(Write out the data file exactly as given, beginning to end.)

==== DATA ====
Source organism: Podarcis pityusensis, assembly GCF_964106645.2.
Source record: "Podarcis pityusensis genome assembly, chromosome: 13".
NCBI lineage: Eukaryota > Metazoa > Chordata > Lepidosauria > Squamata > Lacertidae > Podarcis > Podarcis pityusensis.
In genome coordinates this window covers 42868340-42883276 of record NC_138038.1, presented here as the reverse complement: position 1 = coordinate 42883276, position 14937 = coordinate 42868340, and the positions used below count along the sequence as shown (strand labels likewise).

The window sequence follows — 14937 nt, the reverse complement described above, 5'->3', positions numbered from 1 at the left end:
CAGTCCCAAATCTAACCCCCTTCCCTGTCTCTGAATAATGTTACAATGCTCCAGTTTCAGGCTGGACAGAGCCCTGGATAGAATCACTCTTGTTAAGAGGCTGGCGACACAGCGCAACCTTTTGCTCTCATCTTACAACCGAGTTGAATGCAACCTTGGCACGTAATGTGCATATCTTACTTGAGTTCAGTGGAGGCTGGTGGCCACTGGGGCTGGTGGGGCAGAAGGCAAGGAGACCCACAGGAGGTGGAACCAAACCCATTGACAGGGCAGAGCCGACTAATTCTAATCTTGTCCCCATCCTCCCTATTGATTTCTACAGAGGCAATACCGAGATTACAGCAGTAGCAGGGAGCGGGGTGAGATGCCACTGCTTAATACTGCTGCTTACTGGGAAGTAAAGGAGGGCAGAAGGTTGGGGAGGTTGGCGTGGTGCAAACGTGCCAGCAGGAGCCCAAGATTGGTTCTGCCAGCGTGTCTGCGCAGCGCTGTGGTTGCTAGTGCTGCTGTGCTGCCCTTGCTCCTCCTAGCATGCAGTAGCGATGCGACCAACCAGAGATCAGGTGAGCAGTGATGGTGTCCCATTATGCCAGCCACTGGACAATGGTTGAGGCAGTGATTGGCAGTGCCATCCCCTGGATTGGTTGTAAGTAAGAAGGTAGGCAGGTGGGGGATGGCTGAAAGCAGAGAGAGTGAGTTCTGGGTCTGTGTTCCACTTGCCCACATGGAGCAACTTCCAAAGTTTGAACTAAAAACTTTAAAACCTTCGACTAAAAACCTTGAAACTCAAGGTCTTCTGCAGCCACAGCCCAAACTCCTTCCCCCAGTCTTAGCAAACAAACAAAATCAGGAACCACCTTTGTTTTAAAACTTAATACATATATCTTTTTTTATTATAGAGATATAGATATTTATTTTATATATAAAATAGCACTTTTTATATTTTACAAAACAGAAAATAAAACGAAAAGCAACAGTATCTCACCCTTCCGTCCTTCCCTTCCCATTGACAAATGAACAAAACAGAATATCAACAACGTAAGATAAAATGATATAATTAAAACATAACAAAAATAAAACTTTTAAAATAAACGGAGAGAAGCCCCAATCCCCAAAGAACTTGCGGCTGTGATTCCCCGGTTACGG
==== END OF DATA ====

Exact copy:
Source organism: Podarcis pityusensis, assembly GCF_964106645.2.
Source record: "Podarcis pityusensis genome assembly, chromosome: 13".
NCBI lineage: Eukaryota > Metazoa > Chordata > Lepidosauria > Squamata > Lacertidae > Podarcis > Podarcis pityusensis.
In genome coordinates this window covers 42868340-42883276 of record NC_138038.1, presented here as the reverse complement: position 1 = coordinate 42883276, position 14937 = coordinate 42868340, and the positions used below count along the sequence as shown (strand labels likewise).

The window sequence follows — 14937 nt, the reverse complement described above, 5'->3', positions numbered from 1 at the left end:
CAGTCCCAAATCTAACCCCCTTCCCTGTCTCTGAATAATGTTACAATGCTCCAGTTTCAGGCTGGACAGAGCCCTGGATAGAATCACTCTTGTTAAGAGGCTGGCGACACAGCGCAACCTTTTGCTCTCATCTTACAACCGAGTTGAATGCAACCTTGGCACGTAATGTGCATATCTTACTTGAGTTCAGTGGAGGCTGGTGGCCACTGGGGCTGGTGGGGCAGAAGGCAAGGAGACCCACAGGAGGTGGAACCAAACCCATTGACAGGGCAGAGCCGACTAATTCTAATCTTGTCCCCATCCTCCCTATTGATTTCTACAGAGGCAATACCGAGATTACAGCAGTAGCAGGGAGCGGGGTGAGATGCCACTGCTTAATACTGCTGCTTACTGGGAAGTAAAGGAGGGCAGAAGGTTGGGGAGGTTGGCGTGGTGCAAACGTGCCAGCAGGAGCCCAAGATTGGTTCTGCCAGCGTGTCTGCGCAGCGCTGTGGTTGCTAGTGCTGCTGTGCTGCCCTTGCTCCTCCTAGCATGCAGTAGCGATGCGACCAACCAGAGATCAGGTGAGCAGTGATGGTGTCCCATTATGCCAGCCACTGGACAATGGTTGAGGCAGTGATTGGCAGTGCCATCCCCTGGATTGGTTGTAAGTAAGAAGGTAGGCAGGTGGGGGATGGCTGAAAGCAGAGAGAGTGAGTTCTGGGTCTGTGTTCCACTTGCCCACATGGAGCAACTTCCAAAGTTTGAACTAAAAACTTTAAAACCTTCGACTAAAAACCTTGAAACTCAAGGTCTTCTGCAGCCACAGCCCAAACTCCTTCCCCCAGTCTTAGCAAACAAACAAAATCAGGAACCACCTTTGTTTTAAAACTTAATACATATATCTTTTTTTATTATAGAGATATAGATATTTATTTTATATATAAAATAGCACTTTTTATATTTTACAAAACAGAAAATAAAACGAAAAGCAACAGTATCTCACCCTTCCGTCCTTCCCTTCCCATTGACAAATGAACAAAACAGAATATCAACAACGTAAGATAAAATGATATAATTAAAACATAACAAAAATAAAACTTTTAAAATAAACGGAGAGAAGCCCCAATCCCCAAAGAACTTGCGGCTGTGATTCCCCGGTTACGG